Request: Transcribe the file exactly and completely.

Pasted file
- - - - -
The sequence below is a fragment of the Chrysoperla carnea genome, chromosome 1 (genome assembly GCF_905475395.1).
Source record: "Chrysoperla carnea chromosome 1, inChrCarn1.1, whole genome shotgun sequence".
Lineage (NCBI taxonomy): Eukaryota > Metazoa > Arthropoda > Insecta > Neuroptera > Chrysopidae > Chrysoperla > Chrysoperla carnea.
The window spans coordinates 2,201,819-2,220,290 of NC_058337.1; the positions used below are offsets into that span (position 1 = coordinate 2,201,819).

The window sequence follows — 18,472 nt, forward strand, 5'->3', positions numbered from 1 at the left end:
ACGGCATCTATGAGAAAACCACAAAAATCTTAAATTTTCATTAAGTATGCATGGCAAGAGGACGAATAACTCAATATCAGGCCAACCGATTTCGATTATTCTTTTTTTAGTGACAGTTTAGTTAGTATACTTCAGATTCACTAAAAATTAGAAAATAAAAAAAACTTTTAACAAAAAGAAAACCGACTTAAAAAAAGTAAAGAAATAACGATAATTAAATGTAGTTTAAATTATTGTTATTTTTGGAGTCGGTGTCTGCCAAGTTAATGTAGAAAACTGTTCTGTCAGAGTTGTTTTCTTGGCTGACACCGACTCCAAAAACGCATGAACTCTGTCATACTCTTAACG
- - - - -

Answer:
The sequence below is a fragment of the Chrysoperla carnea genome, chromosome 1 (genome assembly GCF_905475395.1).
Source record: "Chrysoperla carnea chromosome 1, inChrCarn1.1, whole genome shotgun sequence".
Lineage (NCBI taxonomy): Eukaryota > Metazoa > Arthropoda > Insecta > Neuroptera > Chrysopidae > Chrysoperla > Chrysoperla carnea.
The window spans coordinates 2,201,819-2,220,290 of NC_058337.1; the positions used below are offsets into that span (position 1 = coordinate 2,201,819).

The window sequence follows — 18,472 nt, forward strand, 5'->3', positions numbered from 1 at the left end:
ACGGCATCTATGAGAAAACCACAAAAATCTTAAATTTTCATTAAGTATGCATGGCAAGAGGACGAATAACTCAATATCAGGCCAACCGATTTCGATTATTCTTTTTTTAGTGACAGTTTAGTTAGTATACTTCAGATTCACTAAAAATTAGAAAATAAAAAAAACTTTTAACAAAAAGAAAACCGACTTAAAAAAAGTAAAGAAATAACGATAATTAAATGTAGTTTAAATTATTGTTATTTTTGGAGTCGGTGTCTGCCAAGTTAATGTAGAAAACTGTTCTGTCAGAGTTGTTTTCTTGGCTGACACCGACTCCAAAAACGCATGAACTCTGTCATACTCTTAACG